All 12 boys and soccer coach rescued from Thai cave
Adisak Wongsukchan, speaking exclusively to CNN from the cave complex, said he was "so happy and appreciative" of the international rescue effort that helped to free his son and the Wild Boars soccer team.
For nearly three weeks, Wonsukchan said he tried to "chip in" in any way he could, focusing his attention on supporting the teams.
Now, Wonsukchan's main focus is to hug his 14-year-old son, Akarat Wongsuchan, who, along with the rest of his team and coach, is recovering at the hospital in Chiang Rai.
"I want to hug him... and I want to tell him that I'm happy," a glassy-eyed Wongsukchan said.
Health officials say the boys will likely to remain in a quarantine for seven days because of their weakened immune systems.
Authorities will likely look for signs of Histoplasmosis, also known as "cave disease." It's an infection caused by breathing in spores of a fungus often found in bird and bat droppings, according to the Mayo Clinic.
The first eight boys who were rescued on Sunday and Monday seem to be healthy, officials said.
They're "free of fever, fit mentally, they can feed themselves and talk normally,” according to Dr. Jesada Chokedamrongsuk, permanent secretary of the Ministry of Public Health.
The rescue mission was complicated to begin with due to fast-moving shallow water passing through very narrow passages. Then the rain started, and forecasts of more rain threatened to raise water levels and reduce the amount of available air in the cave.
It became clear the boys were likely going to have to dive out. Here's how it went down:
- First, experts were sent in to teach the boys how to use scuba gear.
- During the hours-long trip out of the cave, each boy was accompanied underwater by two divers.
- The boys and their escorts were required to squeeze through a narrow, flooded channel.
- Rescuers had to hold the boys' oxygen tanks in front of them and swim pencil-like through submerged holes.
- Having completed that narrow section, the boys were then handed over to separate, specialist rescue teams, who helped them through the remainder of the cave, much of which they could wade through.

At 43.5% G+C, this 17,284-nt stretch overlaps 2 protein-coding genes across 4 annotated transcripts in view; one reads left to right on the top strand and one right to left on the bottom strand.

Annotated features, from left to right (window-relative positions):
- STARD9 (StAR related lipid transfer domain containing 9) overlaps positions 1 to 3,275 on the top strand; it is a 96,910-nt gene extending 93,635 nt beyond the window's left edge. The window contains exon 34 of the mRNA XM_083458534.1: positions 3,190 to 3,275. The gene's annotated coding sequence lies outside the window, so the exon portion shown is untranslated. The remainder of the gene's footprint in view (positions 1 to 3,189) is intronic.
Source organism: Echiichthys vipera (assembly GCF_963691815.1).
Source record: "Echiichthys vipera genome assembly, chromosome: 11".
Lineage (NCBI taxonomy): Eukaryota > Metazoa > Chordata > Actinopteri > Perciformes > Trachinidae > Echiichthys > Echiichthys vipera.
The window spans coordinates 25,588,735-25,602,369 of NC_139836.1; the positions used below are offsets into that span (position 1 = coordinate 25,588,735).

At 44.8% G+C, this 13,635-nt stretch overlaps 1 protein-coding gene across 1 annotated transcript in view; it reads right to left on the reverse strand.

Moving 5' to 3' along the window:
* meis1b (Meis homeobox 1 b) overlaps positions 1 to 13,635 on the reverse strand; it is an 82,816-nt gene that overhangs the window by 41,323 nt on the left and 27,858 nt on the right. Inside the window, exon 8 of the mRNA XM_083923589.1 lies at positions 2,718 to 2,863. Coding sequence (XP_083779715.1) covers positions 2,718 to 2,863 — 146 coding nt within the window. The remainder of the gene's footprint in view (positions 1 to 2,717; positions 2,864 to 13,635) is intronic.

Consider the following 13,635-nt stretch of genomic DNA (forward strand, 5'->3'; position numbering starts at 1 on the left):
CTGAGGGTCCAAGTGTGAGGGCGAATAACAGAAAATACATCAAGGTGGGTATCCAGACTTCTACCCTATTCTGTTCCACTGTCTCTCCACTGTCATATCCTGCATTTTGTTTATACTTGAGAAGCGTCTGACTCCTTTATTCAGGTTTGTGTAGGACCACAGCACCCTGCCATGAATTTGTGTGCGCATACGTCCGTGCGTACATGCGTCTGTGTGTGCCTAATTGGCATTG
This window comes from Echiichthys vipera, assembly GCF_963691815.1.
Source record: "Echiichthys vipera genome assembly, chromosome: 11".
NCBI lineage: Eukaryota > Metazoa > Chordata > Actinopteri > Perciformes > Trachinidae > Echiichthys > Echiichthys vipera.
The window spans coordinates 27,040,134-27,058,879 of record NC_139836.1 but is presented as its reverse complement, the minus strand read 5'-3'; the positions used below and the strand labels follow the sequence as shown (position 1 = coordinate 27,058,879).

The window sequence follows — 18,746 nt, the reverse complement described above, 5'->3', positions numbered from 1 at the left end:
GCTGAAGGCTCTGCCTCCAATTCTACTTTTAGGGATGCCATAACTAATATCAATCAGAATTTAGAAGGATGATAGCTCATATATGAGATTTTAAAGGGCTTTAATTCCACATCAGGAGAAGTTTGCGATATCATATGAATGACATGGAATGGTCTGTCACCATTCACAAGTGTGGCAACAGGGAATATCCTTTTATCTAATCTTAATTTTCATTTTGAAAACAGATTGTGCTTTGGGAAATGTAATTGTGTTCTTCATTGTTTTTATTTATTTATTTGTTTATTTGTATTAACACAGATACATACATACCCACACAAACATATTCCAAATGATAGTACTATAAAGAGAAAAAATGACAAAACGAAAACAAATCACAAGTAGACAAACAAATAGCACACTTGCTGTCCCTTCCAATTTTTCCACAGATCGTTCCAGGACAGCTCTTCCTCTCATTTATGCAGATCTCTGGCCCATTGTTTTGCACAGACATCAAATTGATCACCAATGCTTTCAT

Three remaining divers and a doctor are now out of the cave, mission commander Narongsak Osotthanakorn said at a press conference moments ago.
Osotthanakorn also said the members of the Thai soccer team are in the hospital will see their family “soon.”
"We have made the thing that people thought it was impossible. Now it is mission possible."
Ekkapol Ake Chantawong, the 25-year-old coach of the Wild Board soccer team, has arrived at the hospital in Chiang Rai, a hospital official tells CNN.
All 12 players and their coach are now in the hospital following a rescue that took more than two weeks.
Former Sgt. Saman Kunan, an ex-SEAL, died on July 6 while working on the mission to free the trapped boys.
The 38-year-old, who was a triathlete, ran out of air while underwater as he returned from delivering oxygen tanks to the cavern where the boys were located.
Kunan's death hammered home the difficulty of bringing out the group — and may have changed the way rescue teams approached the operation.
Finnish volunteer diver Mikko Paasi, a long-term resident of Thailand, talked to CNN while the rescue mission was still in motion. He said Kunan's death had changed the mood on the ground and made real for rescuers just how dangerous the mission had become.
One of Kunan's longtime friends, Sgt. Anuram Kaewchano, told CNN he was shocked to learn the news.
"I can't believe this happened," he told CNN by phone. "He was very fit, he exercised every day, and he was a triathlete. Our last trip together was to Malaysia."
He added that the last time the two spoke, "We talked about the kids — whether they were out yet."
Ekkapol Ake Chantawong, 25, likely led the 12 boys into the cave nearly three weeks ago.
Today, he was the last one out.
He has been criticized by some for what is perceived to be act of supreme recklessness. However, the town has rallied behind Coach Ake, a former monk and community worker.
Both of his parents died when he was young, essentially orphaning Ake. Like many orphaned children in Thailand, he moved away from his childhood home of Mae Sai to become a Buddhist monk at a monastery in the nearby province of Lum Phun.
He remained in the care of the monastery for much of the next decade.
This selflessness, one of his relatives said, is what helped to keep the children alive during those first nine agonizing days before divers discovered the missing group.